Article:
Just how willing are you to call out your paymaster? Perhaps that is the question that should be asked to the venerable Brookings Institution.

A new study has revealed that the public policy research think tank, has received close to $20 million in contracts and grants from the federal government. It isn’t necessarily illegal for a think tank to be given taxpayer dollars, but many are beginning to question the organization’s credibility as an entity to hold the U.S. government accountable when the state serves as a major contributor.

Since its inception in 1916, the Brookings Institution has been described as the “nation’s pre-eminent liberal think tank” and has been a favorite source for Republicans and Democrats in Washington.

The group has played a major role in developing U.S. policy, both foreign and domestic. Brookings has contributed to the development of the United Nations, the Congressional Budget Office (CBO) and the Marshall Plan. Brookings was even named “Think Tank of the Year” in the University of Pennsylvania’s “2015 Global Go To Think Tanks Report.”

Suffice to say, Brookings is a celebrated think tank for both the left and the right. But perhaps it is a go-to source because politicians can get the information they want if they shift a few (or in this case a lot) of dollars their way.

An audit discovered that Brookings has been given $19.5 million in taxpayer funding from fifty federal government agencies since 2008. This includes $10.8 million in grants, $5.1 million in contracts, $1.8 million in sub-grants and $1.7 million in sub-contracts. The sources consist of the Department of Energy, former President Barack Obama’s Office of the President and the Treasury.

Despite marketed as independent, a public charity and government watchdog, Brookings has been tapping the taxpayers for eight years.

In 2015, the study found, Brookings was paid $23,000 for employee training at the Office of the President. For years, Brookings has collected as much as $6,135 from federal agencies to have their employees placed into fellowships. Health and Human Services (HHS) coughed up $1.7 million so the department could have training seminars from Brookings. The organization also charged federal agencies up to $3,440 per day for so-called custom training solutions.

In a Forbes editorial, Adam Andrzejewski, founder and CEO of, likened Brookings to a progressive jukebox that plays tunes only one side may find attractive:

Rather than focusing on “open-minded” inquiry, Brookings seems swayed by “open-wallet” inquiry. In many cases, Brookings doesn’t resemble a think tank, but a jukebox – add a little coin and Brookings will play your tune, if the price is right.

In America, any organization has a right to seek funding to advance the causes it supports. But when an organization seeks $20 million in public funding, taxpayers have a right to ask whether that organization is advancing the public’s interest or the narrow partisan interests of its donors and friends in power.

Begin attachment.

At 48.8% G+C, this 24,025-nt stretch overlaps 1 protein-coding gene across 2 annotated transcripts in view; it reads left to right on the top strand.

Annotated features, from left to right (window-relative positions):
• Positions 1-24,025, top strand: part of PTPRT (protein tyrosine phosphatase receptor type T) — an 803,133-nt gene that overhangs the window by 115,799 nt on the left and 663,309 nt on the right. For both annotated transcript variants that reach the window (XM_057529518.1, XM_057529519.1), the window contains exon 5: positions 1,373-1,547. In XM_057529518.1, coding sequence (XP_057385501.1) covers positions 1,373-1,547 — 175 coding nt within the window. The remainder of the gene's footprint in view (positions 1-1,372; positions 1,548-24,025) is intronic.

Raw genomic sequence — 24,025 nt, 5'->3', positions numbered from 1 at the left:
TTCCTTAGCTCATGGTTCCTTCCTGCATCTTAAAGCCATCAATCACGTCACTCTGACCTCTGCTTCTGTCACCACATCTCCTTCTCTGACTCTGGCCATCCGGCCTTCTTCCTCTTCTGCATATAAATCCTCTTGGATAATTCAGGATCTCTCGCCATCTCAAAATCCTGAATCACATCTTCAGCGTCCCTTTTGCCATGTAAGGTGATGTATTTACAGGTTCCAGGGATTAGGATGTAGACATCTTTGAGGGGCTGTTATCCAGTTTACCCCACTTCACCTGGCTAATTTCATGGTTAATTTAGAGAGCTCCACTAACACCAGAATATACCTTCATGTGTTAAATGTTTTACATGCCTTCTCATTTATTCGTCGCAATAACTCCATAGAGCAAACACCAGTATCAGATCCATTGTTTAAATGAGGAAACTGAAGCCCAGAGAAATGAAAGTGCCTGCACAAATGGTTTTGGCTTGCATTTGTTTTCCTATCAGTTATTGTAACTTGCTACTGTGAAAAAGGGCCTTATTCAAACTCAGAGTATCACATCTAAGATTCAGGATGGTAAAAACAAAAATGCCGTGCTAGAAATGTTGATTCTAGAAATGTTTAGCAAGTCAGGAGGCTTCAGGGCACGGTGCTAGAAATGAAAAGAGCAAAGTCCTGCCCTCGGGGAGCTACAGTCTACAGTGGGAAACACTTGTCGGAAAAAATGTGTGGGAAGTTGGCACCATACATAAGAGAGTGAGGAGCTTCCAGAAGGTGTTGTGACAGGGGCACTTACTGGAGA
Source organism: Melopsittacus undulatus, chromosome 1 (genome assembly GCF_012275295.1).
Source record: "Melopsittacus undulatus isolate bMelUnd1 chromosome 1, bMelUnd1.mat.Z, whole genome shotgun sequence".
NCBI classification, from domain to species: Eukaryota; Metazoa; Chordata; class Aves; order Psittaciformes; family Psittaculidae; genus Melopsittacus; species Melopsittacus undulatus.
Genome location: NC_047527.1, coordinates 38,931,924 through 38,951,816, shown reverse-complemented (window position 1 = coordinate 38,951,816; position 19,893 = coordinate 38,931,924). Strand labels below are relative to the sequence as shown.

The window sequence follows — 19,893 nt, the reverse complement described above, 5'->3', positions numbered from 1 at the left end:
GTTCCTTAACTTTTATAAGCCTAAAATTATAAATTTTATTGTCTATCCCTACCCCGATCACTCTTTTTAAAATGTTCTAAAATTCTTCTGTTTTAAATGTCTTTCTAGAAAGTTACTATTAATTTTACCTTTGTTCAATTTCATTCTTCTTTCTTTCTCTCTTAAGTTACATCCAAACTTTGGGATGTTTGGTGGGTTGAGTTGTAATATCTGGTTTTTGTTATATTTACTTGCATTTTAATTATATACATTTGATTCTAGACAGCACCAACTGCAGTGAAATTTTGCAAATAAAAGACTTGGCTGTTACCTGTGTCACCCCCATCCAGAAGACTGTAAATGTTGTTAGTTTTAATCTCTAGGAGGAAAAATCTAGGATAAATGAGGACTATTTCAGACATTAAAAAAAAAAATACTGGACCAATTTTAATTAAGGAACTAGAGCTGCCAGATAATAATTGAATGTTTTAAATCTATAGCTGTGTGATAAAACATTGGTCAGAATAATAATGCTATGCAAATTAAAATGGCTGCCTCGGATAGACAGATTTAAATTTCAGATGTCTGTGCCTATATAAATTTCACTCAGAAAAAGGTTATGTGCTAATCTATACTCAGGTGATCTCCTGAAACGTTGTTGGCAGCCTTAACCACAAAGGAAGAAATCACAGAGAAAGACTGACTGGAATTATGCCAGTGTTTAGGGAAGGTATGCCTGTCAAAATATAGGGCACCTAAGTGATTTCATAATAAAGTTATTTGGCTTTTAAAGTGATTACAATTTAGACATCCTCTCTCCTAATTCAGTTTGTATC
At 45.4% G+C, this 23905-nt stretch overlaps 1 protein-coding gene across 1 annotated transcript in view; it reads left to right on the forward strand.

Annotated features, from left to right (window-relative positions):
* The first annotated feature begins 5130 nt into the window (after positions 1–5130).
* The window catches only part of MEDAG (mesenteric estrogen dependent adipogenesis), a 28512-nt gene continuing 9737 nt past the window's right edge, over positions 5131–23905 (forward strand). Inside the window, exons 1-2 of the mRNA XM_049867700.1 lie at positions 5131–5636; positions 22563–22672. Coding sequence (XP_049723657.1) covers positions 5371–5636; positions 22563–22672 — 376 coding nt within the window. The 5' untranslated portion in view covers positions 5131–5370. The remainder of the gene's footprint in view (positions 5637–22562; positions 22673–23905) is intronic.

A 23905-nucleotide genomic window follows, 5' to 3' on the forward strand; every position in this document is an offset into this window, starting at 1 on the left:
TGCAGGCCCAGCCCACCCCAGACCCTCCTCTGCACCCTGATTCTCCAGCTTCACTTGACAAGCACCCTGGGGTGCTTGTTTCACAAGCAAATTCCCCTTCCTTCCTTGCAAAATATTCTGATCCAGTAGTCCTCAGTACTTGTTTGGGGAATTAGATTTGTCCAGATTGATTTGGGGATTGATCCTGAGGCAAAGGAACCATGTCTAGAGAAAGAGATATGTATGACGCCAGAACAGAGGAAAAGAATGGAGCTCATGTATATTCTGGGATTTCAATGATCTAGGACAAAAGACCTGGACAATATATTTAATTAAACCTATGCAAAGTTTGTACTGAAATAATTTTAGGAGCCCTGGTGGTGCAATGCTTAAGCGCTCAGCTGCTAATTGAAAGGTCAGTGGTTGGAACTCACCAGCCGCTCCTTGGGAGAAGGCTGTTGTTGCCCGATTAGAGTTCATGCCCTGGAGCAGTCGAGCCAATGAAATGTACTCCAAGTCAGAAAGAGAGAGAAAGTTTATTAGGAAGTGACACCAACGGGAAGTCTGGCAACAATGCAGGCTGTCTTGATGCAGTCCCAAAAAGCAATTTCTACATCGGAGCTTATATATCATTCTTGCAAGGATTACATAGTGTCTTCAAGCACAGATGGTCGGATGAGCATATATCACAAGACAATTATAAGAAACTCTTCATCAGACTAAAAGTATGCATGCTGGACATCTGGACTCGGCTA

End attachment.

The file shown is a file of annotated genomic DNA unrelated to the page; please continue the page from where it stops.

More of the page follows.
Like the Clinton Foundation, the Brookings Institution has been plagued with pay-to-play allegations.

Surprisingly, since 2014, The New York Times has been reporting about how the U.S. government, foreign powers and corporations acquire influence at think tanks like Brookings.

As part of efforts to gain access to U.S. officials, the Norwegian government provided the think tank with multiple grants. Brookings followed up by holding meetings and events where State Department and Norwegian officials could get to know each other. Borge Brende, Norway’s foreign minister, was appreciative of Brookings’s efforts and contributed an extra $4 million to the group.

In July 2010, Lennar Corporation, one of the country’s biggest home builders, proposed an $8 billion revitalization plan in one area of San Francisco. Amid widespread opposition, Lennar sought out a respected think tank known as the Brookings Institution. Several of Lennar’s divisions proceeded to contribute $400,000 to Brookings, and the body then heavily promoted its planned revitalization.

Saleem Ali, a visiting fellow at the Brookings Doha Center in Qatar, told the newspaper that members of Congress need to be suspicious of utilizing Brookings reports and studies to advance an agenda:

If a member of Congress is using the Brookings reports, they should be aware – they are not getting the full story. The may not be getting a false story, but they are not getting the full story.

Ali was told that he would not be permitted to hold critical positions of the Qatari government in public.

When these reports began to surface, the reaction to the think tank community was fierce. Jeffrey Sachs, director of The Earth Institute at Columbia University, slammed Brookings in a tweet:

For decades, Washington think tanks have succeeded in legitimizing governments’ graft-like agendas, odious behaviors and coercive legislation with intellectualism. From the days of civics classes, we have always been taught that ideas and debate dictate public policy. However, civics classes should modify their curriculum by teaching students that, with a little bit of veiled bribery, the Leviathan can receive blessings from the anointed elite to invade Americans’ lives even further.

Andrew Moran

Economics Correspondent at Liberty Nation
Andrew has written extensively on economic, finance and political issues for a decade. In addition to Liberty Nation, Andrew writes for, Economic Collapse News and LearnBonds. He is the author of three books, including “The War on Cash.”